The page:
Pushed back start means Adam Wainwright vs. Clayton Kershaw won’t happen Sunday

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Sunday Night Baseball this weekend features the Cardinals and Dodgers, and things had been lined up for All-Star starter Adam Wainwright to face off against the man some people felt should have gotten the starting nod, reigning Cy Young winner Clayton Kershaw.

But the great matchup won’t happen.

Cardinals manager Mike Matheny spoke to Wainwright about how he felt following the one-inning appearance in the All-Star game and has decided to push back his first start of the second half until next week. Kershaw, meanwhile, also threw one inning in the All-Star game and, for now at least, is scheduled to start Sunday night for the Dodgers.

Derrick Goold of the St. Louis Post Dispatch notes that Wainwright skipped one turn in the rotation earlier this season to rest a sore elbow and doing so again will give him at least 10 days between starts and “a chance to rest now and roar through the remainder of the season.”

Fair enough, but damn that would have been a lot of fun to watch (although a Kershaw vs. Carlos Martinez matchup Sunday is pretty nice too).

Mike Trout has been really good at baseball lately

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“Water wet,” “Sky blue,” “Dog bites man” and “Mike Trout good” are not exactly newsworthy sentiments, but once in a while you have to state the obvious just so you can look back later and make sure you were, in the moment, aware of the obvious.

And to be fair, “Mike Trout good” is underselling the Angels outfielder lately. He’s on the greatest tear of his great career lately, and dang it, that’s worthy of a few words on this blog.

Last night Trout went a mere 1-for-1, but that’s because the Diamondbacks were smart enough not to pitch to him too much, walking him twice. There was no one on base the first time he came up and he got a free pass. There was a guy on first but two outs the second time, so he was once again not given much to hit and took his base again. Arizona was not so lucky the third time. The bases were loaded and there was nowhere to put Trout. He smacked the first pitch he saw for a two-run single. They probably shoulda just walked him anyway, limiting the damage to one. The last time up he reached on catcher’s interference. Maybe Arizona figured that literally grabbing the bat from him with a catcher’s mitt was the best bet?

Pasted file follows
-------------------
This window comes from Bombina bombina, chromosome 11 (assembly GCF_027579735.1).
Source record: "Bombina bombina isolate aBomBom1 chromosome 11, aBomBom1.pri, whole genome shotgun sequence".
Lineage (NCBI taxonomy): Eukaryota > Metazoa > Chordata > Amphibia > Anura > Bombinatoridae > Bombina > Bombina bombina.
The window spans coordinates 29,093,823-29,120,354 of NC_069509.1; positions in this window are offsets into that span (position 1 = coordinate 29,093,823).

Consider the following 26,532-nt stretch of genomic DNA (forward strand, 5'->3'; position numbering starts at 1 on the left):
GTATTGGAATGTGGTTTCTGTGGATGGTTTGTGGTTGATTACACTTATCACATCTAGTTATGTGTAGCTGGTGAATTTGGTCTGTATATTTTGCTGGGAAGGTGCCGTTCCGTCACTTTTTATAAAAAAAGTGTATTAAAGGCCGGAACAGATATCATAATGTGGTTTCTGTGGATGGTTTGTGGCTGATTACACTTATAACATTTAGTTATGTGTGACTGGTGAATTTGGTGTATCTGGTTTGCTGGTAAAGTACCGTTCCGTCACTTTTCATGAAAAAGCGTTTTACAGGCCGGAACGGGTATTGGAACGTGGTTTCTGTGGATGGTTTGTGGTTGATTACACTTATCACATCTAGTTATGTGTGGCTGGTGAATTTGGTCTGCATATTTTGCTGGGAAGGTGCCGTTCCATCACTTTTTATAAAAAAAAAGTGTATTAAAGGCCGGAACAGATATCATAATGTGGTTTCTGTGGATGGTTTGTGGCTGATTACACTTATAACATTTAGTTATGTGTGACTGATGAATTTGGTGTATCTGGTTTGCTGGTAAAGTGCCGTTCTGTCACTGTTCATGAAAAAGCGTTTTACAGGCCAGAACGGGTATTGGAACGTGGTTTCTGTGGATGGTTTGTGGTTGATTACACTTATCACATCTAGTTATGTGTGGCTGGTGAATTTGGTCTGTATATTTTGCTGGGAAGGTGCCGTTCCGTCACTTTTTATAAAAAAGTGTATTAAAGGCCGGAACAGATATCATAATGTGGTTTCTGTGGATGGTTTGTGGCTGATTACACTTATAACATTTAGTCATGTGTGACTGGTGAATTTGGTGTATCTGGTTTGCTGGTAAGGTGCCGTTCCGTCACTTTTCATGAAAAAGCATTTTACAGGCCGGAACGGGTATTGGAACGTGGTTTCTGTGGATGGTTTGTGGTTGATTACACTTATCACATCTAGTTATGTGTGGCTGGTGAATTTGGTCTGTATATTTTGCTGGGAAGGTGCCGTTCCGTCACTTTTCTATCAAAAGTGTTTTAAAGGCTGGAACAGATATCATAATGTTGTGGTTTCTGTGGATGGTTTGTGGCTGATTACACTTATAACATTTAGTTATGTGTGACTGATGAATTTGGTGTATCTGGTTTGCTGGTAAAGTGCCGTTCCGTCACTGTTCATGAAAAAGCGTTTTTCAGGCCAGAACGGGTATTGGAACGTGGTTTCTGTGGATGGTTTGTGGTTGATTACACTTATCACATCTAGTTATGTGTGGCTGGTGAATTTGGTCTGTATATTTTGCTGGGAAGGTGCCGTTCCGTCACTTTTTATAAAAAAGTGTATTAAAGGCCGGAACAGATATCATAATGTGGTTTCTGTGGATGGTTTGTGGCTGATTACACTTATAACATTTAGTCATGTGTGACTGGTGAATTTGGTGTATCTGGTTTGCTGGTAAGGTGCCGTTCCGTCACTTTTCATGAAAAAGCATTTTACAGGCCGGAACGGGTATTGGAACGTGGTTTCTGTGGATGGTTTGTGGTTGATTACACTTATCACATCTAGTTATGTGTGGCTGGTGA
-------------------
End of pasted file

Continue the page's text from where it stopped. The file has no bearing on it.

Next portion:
If so you can’t blame them, really. Not with the month he’s had. In June, Trout is hitting .448/.554/.776 with five homers. He currently leads the league in the following categories: home runs (23), runs (60), walks (64), on-base percentage (.469), OPS (1.158) OPS+ (219), total bases (179) and intentional walks (9). He currently has a bWAR of 6.5. WAR, in case you did not know, is a cumulative stat. When he won the 2014 MVP Award, he “only” had 7.6 for the entire year.

Sadly, one man does not a team make, so the Angels are only 9-8 in the month of June and have fallen far back of the red-hot Houston Astros and Seattle Mariners in the division race. For this reason I suspect a lot of people are going to do what they’ve long done and overlook Mike Trout’s sheer dominance or, even more ridiculously, claim he is overrated or something (believe me, I’ve seen it even this month).

Feel free to ignore those people and concentrate instead on the greatest baseball player in the game today, who has somehow managed to up his game in recent weeks.